SessionTransportSettings

An object that is expected by some session transport functions. Most of the properties have sensible defaults and are thus optional, but allow overriding.

  • sessionStoreSettings (SessionStoreSettings): Specify the session store settings, this is passed to sessionStoreGet and helps decoding and verifying tokens.

The above properties are all required.

  • enableHeaderTransport (boolean): Enable or disable using the 'Authorization' header for access token transport. Defaults to true.

Transports are checked in the above order, and at least one transport needs to be enabled.

sessionTransportLoadFromContext

Tries to load the session based on the provided context and options.

If enableHeaderTransport is set, the Authorization header is read first. The value is expected to be in the Bearer $accessToken format. When a token is found in the header, it is passed to sessionStoreGet and the result is returned. If no access token is found, the following steps are taken.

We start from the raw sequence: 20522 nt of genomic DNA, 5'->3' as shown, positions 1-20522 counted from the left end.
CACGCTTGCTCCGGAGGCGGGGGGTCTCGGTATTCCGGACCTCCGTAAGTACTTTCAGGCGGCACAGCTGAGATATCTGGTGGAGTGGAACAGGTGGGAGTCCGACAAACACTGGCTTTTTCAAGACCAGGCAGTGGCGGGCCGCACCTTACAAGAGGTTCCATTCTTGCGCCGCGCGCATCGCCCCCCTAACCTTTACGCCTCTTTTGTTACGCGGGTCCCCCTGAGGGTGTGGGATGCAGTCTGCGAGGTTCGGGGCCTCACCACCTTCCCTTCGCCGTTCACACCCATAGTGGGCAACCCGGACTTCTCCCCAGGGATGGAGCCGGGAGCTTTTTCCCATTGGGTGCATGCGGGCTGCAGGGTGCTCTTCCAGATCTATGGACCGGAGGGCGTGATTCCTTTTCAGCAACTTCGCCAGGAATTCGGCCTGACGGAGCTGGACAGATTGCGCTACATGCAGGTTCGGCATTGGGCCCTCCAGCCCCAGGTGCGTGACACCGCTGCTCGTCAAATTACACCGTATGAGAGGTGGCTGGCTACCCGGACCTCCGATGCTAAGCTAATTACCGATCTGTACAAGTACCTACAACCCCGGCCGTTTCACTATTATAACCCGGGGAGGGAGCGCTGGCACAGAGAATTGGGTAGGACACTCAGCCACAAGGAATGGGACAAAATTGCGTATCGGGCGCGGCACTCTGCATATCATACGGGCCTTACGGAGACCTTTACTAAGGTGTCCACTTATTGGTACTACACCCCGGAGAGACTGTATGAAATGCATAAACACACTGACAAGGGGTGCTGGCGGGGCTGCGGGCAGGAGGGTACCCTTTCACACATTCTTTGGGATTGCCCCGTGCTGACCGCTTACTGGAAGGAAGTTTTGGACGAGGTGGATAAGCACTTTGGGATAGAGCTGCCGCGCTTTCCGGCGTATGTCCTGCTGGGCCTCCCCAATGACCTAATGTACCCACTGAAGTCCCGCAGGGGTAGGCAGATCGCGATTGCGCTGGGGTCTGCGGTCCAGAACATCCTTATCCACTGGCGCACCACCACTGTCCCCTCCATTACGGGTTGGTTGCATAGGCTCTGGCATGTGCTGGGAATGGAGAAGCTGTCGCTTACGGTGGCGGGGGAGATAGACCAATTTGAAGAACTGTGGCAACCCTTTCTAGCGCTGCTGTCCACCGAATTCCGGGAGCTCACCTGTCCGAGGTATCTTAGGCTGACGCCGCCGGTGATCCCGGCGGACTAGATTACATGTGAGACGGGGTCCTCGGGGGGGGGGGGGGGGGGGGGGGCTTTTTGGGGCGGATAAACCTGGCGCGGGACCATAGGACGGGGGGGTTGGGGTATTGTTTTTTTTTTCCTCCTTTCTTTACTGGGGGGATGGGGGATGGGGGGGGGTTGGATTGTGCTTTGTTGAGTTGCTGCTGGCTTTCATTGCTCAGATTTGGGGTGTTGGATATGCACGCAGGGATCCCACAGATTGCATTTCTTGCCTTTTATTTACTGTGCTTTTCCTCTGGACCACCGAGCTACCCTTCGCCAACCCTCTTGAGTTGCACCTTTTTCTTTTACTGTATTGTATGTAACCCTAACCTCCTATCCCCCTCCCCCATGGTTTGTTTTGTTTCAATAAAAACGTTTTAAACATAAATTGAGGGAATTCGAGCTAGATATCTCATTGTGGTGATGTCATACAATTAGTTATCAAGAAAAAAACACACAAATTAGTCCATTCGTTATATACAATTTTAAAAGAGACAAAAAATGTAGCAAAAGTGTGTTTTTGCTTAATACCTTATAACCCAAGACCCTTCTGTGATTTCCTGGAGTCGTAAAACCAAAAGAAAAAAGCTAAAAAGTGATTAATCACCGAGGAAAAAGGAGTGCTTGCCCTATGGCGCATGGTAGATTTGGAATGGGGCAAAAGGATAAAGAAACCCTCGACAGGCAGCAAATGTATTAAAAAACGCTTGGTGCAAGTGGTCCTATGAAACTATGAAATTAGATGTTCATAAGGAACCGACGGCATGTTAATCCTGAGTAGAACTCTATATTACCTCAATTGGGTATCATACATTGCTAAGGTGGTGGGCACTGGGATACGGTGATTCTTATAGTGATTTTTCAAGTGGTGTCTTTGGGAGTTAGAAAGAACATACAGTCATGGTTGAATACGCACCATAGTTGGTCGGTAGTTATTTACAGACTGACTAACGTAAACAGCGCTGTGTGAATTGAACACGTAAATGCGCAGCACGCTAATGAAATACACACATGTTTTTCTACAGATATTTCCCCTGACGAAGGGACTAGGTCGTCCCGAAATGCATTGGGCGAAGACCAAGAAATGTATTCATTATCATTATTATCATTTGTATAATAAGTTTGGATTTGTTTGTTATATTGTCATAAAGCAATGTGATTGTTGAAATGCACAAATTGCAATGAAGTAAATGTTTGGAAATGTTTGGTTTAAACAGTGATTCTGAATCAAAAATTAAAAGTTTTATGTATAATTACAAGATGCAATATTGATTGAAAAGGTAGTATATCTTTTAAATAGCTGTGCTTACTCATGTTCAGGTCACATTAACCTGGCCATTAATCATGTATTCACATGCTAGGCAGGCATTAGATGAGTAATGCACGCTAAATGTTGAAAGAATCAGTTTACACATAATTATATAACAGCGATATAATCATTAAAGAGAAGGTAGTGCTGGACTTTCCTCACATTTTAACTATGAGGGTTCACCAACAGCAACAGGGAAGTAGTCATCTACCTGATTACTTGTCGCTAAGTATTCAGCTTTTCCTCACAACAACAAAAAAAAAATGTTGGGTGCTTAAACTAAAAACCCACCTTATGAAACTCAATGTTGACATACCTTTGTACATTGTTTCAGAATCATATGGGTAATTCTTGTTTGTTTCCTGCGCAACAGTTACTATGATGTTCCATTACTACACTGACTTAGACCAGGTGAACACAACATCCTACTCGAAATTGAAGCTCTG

Example:

import { sessionTransportLoadFromContext } from "@compas/store";
import { getApp } from "@compas/server";

const sessionStoreSettings = {
  accessTokenMaxAgeInSeconds: 5 * 60, // 5 minutes
  refreshTokenMaxAgeInSeconds: 24 * 60 * 60, // 24 hours
  signingKey: "secure key loaded from secure place",
};

const sessionTransportSettings = {
  sessionStoreSettings, // use defaults
};

const app = getApp();
app.use(async (ctx, next) => {
  const { error, value: session } = await sessionTransportLoadFromContext(
    newEventFromEvent(ctx.event),
    sql,
    ctx,
    sessionTransportSettings,
  );

  if (error) {
    // handle error
  } else {
    // return token pair to the caller
  }
});

Errors:

  • Infers all errors from sessionStoreGet
  • error.server.internal -> if the provided SessionTransportSettings are invalid.